Plastic bags in trees cause alarm for dog owners

But are they actually signals to would-be dog thieves? It's hard to say, according to the RCMP and SPCA

Peace Region law enforcement are trying to determine whether plastic bags tied outside residences are being used to signal would-be dog thieves.

On Tuesday, the North Peace SPCA reported a Fort St. John dog owner had found a bag with a piece of lace tied to a tree near their home.

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The RCMP followed up on the tip and found a bag securely tied to a tree.

However, no lace was found at the scene.

"Because of all the frenzy that's going on on social media, that detail got added unintentionally, possibly," said SPCA shelter manager Candace Buchamer. "These bags are very clearly tied. They're not poked on a branch, they are deliberately tied in a knot on a tree."

Members of at least two Peace Region social media groups set up to share information about missing dogs believe the bags are markers for an alleged ring of dog thieves.

Anna MacNeil-Allock, founder of the online group Stolen Dogs 911, is concerned that thieves are tying bags to trees to mark homes with dogs.

"The reason it might be a good way to tag a house is because it doesn’t seem suspicious," she said. "If a pet dog owner is unaware of a bag that may be in their tree, and their dog is stolen, the thieves would take the bag with them. There is no evidence."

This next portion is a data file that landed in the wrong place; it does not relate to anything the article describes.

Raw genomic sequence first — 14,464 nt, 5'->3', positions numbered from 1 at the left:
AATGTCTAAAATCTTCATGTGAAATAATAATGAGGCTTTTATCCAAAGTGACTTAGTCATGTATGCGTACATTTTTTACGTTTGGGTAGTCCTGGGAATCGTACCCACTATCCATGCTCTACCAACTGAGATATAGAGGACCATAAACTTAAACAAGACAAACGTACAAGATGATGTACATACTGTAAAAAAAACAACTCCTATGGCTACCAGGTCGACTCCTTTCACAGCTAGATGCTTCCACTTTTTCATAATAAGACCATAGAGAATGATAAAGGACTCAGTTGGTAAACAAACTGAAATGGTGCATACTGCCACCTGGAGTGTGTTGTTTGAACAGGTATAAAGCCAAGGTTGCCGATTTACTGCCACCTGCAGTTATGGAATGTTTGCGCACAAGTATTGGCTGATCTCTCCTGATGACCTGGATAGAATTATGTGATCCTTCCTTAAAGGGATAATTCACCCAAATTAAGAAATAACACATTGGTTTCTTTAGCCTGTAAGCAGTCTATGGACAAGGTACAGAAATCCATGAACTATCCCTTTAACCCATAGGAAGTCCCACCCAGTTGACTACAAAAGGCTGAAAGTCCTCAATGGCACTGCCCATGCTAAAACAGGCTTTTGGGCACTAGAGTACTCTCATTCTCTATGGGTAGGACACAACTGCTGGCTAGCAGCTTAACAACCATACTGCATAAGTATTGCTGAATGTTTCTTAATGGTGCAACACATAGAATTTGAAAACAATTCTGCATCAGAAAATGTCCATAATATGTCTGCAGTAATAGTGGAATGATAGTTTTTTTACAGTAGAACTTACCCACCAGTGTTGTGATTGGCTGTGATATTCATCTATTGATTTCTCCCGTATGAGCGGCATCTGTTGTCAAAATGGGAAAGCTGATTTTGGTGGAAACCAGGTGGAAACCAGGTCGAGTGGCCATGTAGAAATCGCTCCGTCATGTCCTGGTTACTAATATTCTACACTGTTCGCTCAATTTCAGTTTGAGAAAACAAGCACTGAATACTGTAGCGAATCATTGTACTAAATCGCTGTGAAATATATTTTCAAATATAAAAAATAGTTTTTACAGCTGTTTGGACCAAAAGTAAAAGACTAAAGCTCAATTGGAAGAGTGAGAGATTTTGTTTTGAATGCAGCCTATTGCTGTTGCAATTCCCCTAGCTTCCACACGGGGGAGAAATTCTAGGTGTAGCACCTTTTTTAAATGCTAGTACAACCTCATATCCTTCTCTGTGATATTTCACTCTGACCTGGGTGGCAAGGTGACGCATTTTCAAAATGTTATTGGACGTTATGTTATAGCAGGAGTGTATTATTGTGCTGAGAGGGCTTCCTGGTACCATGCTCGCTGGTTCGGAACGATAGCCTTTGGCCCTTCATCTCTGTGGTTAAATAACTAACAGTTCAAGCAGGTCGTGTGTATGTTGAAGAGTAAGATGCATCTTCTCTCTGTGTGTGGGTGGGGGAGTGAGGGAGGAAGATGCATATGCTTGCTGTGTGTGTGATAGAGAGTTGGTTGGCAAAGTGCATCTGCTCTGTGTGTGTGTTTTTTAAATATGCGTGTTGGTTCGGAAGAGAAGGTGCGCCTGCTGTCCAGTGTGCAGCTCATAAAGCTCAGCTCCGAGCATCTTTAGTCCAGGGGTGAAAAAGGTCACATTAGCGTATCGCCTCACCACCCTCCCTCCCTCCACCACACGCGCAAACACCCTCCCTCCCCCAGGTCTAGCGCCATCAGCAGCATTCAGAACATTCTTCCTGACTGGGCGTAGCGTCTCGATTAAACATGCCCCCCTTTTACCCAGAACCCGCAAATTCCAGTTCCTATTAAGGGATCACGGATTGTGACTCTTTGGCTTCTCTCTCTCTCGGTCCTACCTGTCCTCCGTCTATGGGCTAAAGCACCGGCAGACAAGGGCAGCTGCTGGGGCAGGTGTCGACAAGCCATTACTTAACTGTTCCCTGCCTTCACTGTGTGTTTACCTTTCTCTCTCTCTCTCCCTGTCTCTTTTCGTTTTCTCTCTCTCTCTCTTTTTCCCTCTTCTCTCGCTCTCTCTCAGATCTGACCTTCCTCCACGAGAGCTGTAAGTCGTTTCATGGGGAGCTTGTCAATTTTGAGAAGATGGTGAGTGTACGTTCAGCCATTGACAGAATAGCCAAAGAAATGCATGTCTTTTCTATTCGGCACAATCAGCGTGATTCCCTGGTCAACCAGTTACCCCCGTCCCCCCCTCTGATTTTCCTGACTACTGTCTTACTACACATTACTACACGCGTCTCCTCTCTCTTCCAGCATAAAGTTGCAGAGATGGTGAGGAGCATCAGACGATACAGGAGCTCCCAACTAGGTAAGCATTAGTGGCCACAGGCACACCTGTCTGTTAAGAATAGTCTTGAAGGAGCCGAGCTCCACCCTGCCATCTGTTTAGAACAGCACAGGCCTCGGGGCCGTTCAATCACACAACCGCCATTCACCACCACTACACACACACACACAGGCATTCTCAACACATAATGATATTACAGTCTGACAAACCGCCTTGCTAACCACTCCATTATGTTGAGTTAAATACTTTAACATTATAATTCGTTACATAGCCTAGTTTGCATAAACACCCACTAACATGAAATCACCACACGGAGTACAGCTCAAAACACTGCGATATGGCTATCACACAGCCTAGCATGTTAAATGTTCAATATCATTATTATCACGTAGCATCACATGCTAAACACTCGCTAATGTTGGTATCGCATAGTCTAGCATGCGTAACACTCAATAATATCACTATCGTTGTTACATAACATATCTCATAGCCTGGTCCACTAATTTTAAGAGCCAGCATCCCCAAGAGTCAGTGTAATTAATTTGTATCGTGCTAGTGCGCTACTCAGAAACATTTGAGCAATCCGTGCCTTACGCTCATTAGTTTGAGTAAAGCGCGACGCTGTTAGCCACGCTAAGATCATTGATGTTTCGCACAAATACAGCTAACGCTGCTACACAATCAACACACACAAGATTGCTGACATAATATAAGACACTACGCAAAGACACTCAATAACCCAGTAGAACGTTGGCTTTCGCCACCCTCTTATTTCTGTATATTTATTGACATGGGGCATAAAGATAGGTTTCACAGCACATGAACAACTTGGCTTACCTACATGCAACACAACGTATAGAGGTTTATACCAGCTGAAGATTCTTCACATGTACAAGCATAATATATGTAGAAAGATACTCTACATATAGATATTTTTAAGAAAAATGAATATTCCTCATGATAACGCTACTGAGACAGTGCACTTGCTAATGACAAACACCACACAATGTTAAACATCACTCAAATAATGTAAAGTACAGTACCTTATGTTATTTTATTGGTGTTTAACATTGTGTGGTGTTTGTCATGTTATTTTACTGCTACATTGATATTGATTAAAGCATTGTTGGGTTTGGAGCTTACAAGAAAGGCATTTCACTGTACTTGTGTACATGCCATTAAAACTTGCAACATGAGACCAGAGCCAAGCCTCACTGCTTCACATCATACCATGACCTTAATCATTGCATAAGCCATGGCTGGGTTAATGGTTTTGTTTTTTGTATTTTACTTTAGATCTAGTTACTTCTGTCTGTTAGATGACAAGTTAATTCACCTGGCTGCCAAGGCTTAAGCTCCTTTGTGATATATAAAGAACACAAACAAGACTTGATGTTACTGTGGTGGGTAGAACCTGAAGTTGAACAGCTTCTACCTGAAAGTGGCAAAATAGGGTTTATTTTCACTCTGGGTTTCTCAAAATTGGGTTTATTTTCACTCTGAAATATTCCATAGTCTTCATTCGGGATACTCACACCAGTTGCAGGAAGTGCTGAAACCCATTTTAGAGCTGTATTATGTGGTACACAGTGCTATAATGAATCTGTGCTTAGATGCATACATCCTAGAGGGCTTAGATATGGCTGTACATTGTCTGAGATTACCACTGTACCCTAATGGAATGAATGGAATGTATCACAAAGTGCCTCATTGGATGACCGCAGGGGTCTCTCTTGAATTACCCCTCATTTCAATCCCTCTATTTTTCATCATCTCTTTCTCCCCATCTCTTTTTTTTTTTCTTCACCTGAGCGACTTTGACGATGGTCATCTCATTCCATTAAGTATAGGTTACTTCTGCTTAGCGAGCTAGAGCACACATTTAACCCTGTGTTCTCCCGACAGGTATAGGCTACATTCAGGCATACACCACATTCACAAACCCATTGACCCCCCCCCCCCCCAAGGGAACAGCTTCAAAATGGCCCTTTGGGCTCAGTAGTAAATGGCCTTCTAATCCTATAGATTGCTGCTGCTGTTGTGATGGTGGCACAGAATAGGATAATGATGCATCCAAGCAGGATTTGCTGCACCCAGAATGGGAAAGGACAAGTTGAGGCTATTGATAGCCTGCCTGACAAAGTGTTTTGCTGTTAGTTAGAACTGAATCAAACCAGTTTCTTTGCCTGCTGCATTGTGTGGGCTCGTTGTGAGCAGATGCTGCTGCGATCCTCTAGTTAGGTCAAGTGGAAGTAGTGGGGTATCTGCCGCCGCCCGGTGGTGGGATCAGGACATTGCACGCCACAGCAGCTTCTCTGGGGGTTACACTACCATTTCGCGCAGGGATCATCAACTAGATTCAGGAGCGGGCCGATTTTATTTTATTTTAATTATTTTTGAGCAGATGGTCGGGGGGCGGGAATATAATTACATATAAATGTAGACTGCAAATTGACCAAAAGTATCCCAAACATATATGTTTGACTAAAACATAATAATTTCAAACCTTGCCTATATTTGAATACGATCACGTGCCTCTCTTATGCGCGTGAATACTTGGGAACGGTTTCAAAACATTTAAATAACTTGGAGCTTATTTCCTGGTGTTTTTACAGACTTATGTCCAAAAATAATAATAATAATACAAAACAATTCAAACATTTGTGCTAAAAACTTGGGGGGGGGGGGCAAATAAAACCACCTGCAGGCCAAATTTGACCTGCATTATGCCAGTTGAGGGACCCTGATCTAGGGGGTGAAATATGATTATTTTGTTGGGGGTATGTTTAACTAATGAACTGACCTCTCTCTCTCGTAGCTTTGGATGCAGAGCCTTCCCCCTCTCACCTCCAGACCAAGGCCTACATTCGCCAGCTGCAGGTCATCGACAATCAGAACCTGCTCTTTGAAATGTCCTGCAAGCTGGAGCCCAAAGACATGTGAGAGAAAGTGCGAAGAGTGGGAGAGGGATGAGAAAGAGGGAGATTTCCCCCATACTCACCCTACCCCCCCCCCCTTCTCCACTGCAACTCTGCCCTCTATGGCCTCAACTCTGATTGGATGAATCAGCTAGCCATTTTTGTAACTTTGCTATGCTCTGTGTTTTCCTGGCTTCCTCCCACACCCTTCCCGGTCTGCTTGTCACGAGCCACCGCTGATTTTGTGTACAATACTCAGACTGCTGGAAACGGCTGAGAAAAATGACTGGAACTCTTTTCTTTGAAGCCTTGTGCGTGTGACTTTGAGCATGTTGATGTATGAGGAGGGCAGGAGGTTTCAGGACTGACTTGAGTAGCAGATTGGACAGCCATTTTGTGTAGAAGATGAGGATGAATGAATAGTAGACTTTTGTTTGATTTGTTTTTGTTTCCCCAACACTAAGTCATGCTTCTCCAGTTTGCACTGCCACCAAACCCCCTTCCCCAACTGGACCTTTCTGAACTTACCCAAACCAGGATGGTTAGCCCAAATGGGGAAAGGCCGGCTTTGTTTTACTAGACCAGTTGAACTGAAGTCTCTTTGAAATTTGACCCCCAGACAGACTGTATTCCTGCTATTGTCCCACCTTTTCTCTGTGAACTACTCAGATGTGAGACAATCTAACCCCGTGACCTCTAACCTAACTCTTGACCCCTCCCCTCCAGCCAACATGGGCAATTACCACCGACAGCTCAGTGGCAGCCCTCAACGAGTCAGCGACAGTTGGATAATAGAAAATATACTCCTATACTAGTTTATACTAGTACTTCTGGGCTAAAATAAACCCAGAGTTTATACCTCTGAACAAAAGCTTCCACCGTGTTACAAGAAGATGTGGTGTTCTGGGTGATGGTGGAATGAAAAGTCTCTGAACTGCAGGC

There is evidence that houses where animals have been stolen have been flagged in this way before, Buchamer said.

The practice "has legitimately been tied to stolen animals in other provinces, and that's where the concern comes from," she said.

However, Fort St. John RCMP say there is no evidence so far to suggest the practice is being used in the Peace Region.

"We have not had any reports of bags being tied to trees being related to anything," said Cpl. Jodi Shelkie. "Nothing has been reported to the RCMP in regards to bags being tied to trees as a marker to steal dogs."

The detachment had three reports of stolen dogs in February. One was later found dead from a gunshot.

The North Peace SPCA currently has 50 missing dogs on file.

South Peace shelter manager Wendy Davies said her branch has not received any reports of bags in trees.

The branch has between 15 and 20 missing dog reports — an unusually high number, she said. As of late January, Dawson Creek RCMP had two reports of stolen dogs.

Buchamer said that while social media has been useful in getting word out about missing dogs, it has also bred "panic."

"We've had people see a plastic bag blowing down their alleyway and they're phoning the RCMP saying they've been targeted," she said. "[Social media] is creating more panic than we'd hope for."

Suspicious bags have been tightly and deliberately tied to trees, she said.

She added that many social media pages carry reports of dogs stolen in Alberta, Saskatchewan, Manitoba and even California.

Shelkie said police continue to investigate the three missing animal files, but that those files are tough to crack.

"Perhaps there is something going on and we just don't know it because people aren't reporting it to us," she said. "We can't go off what social media says."

 MacNeil-Allock says she encourages people to report evidence to police.

"We’re constantly telling people to go to the police. Take any piece of evidence to the police, because they have to have a file to do anything," she said.

© Copyright Alaska Highway News


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